40 years in Tax – a Look Backward (As Well as Forward)
APR 2, 2014
4:30 PM - 5:30 PM
Don Korb has been involved in the practice of tax law for over 40 years, both as a private practitioner and as a tax administrator. He plans to talk about how the U.S. federal income tax system has changed over his career as well as how the role of tax advisors and practitioners has evolved over that same time period. He will speak from the standpoint of someone who has moved back and forth between the private and public sectors and not only has sat on “both sides of the table” but he has also occupied leadership positions at the IRS (Assistant to the Commissioner of Internal Revenue in the mid-1980’s and Chief Counsel for the IRS from April, 2004 through December, 2008) which allowed him to play a significant role in some of the changes to the tax system and the evolution of the role of tax advisors/practitioners which have occurred since he began practicing law in the early 1970’s.
Donald L. Korb is currently a tax partner at Sullivan & Cromwell LLP where he leads the firm’s Tax Controversy Practice. Prior to joining Sullivan & Cromwell, Don served as the Chief Counsel for the Internal Revenue Service from April 2004 until December 2008.
As Chief Counsel, Don was the chief law officer for the IRS, supervising approximately 1,500 attorneys who were assigned to the IRS National Office and among the major operational divisions of the agency. He played a prominent role in increasing the effectiveness of the Chief Counsel’s Office, and is best known for developing the litigation strategy that led to the stunning success by the government in litigating tax shelter cases during his four-and-a-half-year tenure.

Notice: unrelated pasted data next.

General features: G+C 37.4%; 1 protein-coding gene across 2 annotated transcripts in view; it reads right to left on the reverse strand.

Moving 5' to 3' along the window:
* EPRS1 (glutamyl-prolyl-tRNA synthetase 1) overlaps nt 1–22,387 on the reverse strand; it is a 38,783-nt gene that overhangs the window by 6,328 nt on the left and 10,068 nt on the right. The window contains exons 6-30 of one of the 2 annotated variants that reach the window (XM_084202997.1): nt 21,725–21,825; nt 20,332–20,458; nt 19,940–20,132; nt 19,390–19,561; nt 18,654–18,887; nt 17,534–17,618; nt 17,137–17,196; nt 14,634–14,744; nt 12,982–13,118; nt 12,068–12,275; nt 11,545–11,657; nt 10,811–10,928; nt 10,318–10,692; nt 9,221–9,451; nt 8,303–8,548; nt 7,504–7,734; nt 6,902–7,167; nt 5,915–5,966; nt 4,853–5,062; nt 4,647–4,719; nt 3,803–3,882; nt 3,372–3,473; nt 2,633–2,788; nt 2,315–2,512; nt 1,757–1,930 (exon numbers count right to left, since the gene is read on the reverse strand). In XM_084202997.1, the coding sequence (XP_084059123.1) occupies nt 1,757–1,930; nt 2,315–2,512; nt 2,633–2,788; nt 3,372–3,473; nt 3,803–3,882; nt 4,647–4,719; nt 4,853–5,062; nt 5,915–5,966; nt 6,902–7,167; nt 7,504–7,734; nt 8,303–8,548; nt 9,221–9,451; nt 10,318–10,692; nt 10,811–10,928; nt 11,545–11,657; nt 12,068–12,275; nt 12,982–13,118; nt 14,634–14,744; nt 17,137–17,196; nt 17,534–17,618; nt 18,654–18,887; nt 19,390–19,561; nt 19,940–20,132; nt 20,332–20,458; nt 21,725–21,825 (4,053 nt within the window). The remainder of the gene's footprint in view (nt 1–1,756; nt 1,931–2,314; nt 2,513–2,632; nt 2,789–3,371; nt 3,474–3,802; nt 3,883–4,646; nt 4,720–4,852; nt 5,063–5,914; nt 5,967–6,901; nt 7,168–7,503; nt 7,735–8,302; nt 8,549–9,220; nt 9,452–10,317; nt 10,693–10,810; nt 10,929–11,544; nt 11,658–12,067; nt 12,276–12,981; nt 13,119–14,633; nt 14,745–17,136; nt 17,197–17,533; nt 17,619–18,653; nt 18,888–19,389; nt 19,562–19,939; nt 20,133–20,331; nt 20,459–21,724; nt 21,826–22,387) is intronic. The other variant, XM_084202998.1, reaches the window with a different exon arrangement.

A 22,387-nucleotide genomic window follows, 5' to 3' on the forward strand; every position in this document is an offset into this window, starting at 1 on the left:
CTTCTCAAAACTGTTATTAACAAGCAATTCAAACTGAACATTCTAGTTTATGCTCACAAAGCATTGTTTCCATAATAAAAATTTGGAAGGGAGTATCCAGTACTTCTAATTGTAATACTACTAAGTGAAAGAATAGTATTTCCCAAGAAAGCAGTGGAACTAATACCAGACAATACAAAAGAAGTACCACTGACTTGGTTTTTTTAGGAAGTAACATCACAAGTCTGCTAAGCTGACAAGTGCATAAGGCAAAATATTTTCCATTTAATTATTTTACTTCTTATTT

Among the individual matters with which Don was personally involved while Chief Counsel was serving as the lead negotiator in resolving a landmark transfer pricing dispute. As part of the settlement, the taxpayer made the largest single payment ever made to the IRS to resolve a tax dispute.
Prior to his service as the Chief Counsel, Don worked twice before in the public sector. In the mid-1980’s, he served more than two years as an Assistant to the Commissioner of Internal Revenue (during that time, he was the overall coordinator of the IRS’s involvement in the legislative process that resulted in the enactment of the landmark Tax Reform Act of 1986) and, at the beginning of his career in the mid-1970’s, he worked four years as an attorney adviser in the IRS Chief Counsel’s Office.
In addition to his tenure in the public sector, Don has over 28 years of private practice experience, the majority of it as a tax partner at the Thompson Hine law firm, including serving at one time as the chair of that firm’s Tax Group. Most of Don’s private practice experience has consisted of tax controversy matters. Some of the clients Don has represented or currently represents include a rock star; a symphony orchestra; some of the world’s largest financial institutions and brokerage firms; a major airline; a national retailer; several of the nation’s largest real estate developers; large multinational manufacturing, publishing, computer software, distribution, entertainment, water and construction corporations, some of which are headquartered outside of the U.S.; tax exempt entities; and small closely held business entities in the fast food, automobile dealership and healthcare industries.
Don has authored numerous articles regarding national and international tax controversy and dispute resolution issues (including “The Four Rs Revisited: Regulations, Rulings, Reliance and Retroactivity in the 21st Century – A View From Within,” in CCH’s Taxes – The Tax Magazine (an August 2009 update of former IRS Chief Counsel Mitchell Rogovin’s important 1965 treatise)) and over his career has made hundreds of speeches on tax related topics.
Don is a graduate of the Case Western Reserve University School of Law and also earned a Masters in Taxation degree from the Georgetown University Law Center.
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